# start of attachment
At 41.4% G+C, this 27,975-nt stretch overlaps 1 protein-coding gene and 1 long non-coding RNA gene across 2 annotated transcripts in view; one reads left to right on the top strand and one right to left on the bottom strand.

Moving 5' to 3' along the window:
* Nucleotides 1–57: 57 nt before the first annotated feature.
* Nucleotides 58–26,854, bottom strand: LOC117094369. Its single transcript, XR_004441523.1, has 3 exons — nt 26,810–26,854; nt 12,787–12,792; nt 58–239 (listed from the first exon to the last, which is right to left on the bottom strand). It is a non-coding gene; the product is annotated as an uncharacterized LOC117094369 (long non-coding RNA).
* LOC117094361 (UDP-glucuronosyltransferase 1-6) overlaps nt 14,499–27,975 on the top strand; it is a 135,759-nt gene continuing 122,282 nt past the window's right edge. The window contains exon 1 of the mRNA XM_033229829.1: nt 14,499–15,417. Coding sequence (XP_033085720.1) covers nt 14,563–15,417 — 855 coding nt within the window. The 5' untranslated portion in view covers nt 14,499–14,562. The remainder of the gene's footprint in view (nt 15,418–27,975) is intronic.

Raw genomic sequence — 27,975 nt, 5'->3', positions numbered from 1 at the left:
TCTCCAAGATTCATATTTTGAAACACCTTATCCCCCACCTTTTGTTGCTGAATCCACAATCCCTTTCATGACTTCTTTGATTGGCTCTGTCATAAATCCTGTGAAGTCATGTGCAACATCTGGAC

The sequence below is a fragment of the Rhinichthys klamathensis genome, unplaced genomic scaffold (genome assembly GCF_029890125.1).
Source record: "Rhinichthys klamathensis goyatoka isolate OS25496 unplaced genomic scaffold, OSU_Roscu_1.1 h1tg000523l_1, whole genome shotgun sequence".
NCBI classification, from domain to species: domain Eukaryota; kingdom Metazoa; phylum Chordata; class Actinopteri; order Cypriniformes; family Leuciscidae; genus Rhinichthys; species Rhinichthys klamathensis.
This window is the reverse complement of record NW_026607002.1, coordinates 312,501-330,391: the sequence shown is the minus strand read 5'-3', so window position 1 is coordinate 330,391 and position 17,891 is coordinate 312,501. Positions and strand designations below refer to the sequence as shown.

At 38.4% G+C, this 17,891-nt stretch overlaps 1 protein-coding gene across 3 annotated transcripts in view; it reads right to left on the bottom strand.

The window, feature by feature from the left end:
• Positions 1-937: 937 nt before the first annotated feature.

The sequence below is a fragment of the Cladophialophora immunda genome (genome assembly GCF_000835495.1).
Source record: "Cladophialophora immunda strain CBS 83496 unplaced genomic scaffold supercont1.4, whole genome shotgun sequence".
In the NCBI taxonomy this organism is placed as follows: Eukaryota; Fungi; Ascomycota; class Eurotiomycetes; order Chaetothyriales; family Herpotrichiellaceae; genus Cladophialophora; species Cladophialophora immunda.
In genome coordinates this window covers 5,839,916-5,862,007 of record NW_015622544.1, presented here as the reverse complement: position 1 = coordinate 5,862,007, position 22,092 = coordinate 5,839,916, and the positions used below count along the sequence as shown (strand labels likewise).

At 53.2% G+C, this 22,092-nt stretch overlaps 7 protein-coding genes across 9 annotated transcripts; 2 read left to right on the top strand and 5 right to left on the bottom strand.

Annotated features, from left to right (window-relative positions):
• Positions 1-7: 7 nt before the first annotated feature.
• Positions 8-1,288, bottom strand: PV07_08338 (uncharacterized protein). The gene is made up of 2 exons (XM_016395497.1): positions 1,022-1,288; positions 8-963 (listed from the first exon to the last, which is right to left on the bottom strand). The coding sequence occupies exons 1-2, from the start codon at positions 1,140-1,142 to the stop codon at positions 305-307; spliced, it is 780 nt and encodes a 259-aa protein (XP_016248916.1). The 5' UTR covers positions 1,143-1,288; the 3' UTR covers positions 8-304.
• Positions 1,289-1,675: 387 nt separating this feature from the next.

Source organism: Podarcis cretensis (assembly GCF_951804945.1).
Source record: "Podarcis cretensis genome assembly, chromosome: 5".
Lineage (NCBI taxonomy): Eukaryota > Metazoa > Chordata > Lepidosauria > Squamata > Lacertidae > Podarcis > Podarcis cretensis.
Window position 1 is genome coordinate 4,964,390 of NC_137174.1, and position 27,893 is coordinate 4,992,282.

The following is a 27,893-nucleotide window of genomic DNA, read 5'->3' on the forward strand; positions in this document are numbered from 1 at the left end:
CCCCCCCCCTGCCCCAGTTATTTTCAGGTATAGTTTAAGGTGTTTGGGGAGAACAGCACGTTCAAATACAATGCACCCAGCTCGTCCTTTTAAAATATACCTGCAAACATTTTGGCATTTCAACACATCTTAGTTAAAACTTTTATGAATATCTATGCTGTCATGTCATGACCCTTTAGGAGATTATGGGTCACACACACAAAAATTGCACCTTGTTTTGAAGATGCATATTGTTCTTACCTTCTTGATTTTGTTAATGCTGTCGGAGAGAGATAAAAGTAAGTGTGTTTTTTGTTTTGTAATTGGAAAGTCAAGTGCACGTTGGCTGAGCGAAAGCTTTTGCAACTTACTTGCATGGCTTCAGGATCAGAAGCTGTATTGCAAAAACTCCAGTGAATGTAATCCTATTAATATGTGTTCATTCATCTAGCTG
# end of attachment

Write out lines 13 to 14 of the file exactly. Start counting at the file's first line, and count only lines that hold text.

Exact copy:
The window, feature by feature from the left end:
• Positions 1-937: 937 nt before the first annotated feature.